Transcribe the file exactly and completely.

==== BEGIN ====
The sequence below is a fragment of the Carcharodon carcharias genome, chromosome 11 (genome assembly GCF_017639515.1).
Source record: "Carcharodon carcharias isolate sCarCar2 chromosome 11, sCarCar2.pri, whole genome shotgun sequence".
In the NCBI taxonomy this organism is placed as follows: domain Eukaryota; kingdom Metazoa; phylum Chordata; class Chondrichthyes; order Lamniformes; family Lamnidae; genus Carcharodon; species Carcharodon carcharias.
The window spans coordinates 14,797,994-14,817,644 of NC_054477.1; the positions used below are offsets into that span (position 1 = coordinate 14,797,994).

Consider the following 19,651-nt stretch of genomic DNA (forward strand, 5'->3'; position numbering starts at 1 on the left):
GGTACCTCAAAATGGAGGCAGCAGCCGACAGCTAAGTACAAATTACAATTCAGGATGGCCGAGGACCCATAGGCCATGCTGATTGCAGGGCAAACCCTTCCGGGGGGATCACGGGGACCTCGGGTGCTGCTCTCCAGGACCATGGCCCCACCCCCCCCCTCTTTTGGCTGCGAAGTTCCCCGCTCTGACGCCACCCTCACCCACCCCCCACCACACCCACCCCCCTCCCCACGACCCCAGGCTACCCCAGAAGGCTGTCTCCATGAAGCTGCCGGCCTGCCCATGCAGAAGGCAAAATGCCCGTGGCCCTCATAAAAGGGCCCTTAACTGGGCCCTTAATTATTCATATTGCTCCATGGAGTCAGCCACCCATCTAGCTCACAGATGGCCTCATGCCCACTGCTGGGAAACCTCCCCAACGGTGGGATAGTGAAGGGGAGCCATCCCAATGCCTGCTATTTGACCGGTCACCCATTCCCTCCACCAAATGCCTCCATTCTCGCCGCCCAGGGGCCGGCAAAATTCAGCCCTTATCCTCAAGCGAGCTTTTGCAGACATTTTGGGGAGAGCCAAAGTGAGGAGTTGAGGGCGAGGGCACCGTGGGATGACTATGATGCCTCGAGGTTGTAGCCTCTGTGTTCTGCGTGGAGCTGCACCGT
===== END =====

The sequence below is a fragment of the Carcharodon carcharias genome, chromosome 11 (genome assembly GCF_017639515.1).
Source record: "Carcharodon carcharias isolate sCarCar2 chromosome 11, sCarCar2.pri, whole genome shotgun sequence".
In the NCBI taxonomy this organism is placed as follows: domain Eukaryota; kingdom Metazoa; phylum Chordata; class Chondrichthyes; order Lamniformes; family Lamnidae; genus Carcharodon; species Carcharodon carcharias.
The window spans coordinates 14,797,994-14,817,644 of NC_054477.1; the positions used below are offsets into that span (position 1 = coordinate 14,797,994).

Consider the following 19,651-nt stretch of genomic DNA (forward strand, 5'->3'; position numbering starts at 1 on the left):
GGTACCTCAAAATGGAGGCAGCAGCCGACAGCTAAGTACAAATTACAATTCAGGATGGCCGAGGACCCATAGGCCATGCTGATTGCAGGGCAAACCCTTCCGGGGGGATCACGGGGACCTCGGGTGCTGCTCTCCAGGACCATGGCCCCACCCCCCCCCTCTTTTGGCTGCGAAGTTCCCCGCTCTGACGCCACCCTCACCCACCCCCCACCACACCCACCCCCCTCCCCACGACCCCAGGCTACCCCAGAAGGCTGTCTCCATGAAGCTGCCGGCCTGCCCATGCAGAAGGCAAAATGCCCGTGGCCCTCATAAAAGGGCCCTTAACTGGGCCCTTAATTATTCATATTGCTCCATGGAGTCAGCCACCCATCTAGCTCACAGATGGCCTCATGCCCACTGCTGGGAAACCTCCCCAACGGTGGGATAGTGAAGGGGAGCCATCCCAATGCCTGCTATTTGACCGGTCACCCATTCCCTCCACCAAATGCCTCCATTCTCGCCGCCCAGGGGCCGGCAAAATTCAGCCCTTATCCTCAAGCGAGCTTTTGCAGACATTTTGGGGAGAGCCAAAGTGAGGAGTTGAGGGCGAGGGCACCGTGGGATGACTATGATGCCTCGAGGTTGTAGCCTCTGTGTTCTGCGTGGAGCTGCACCGT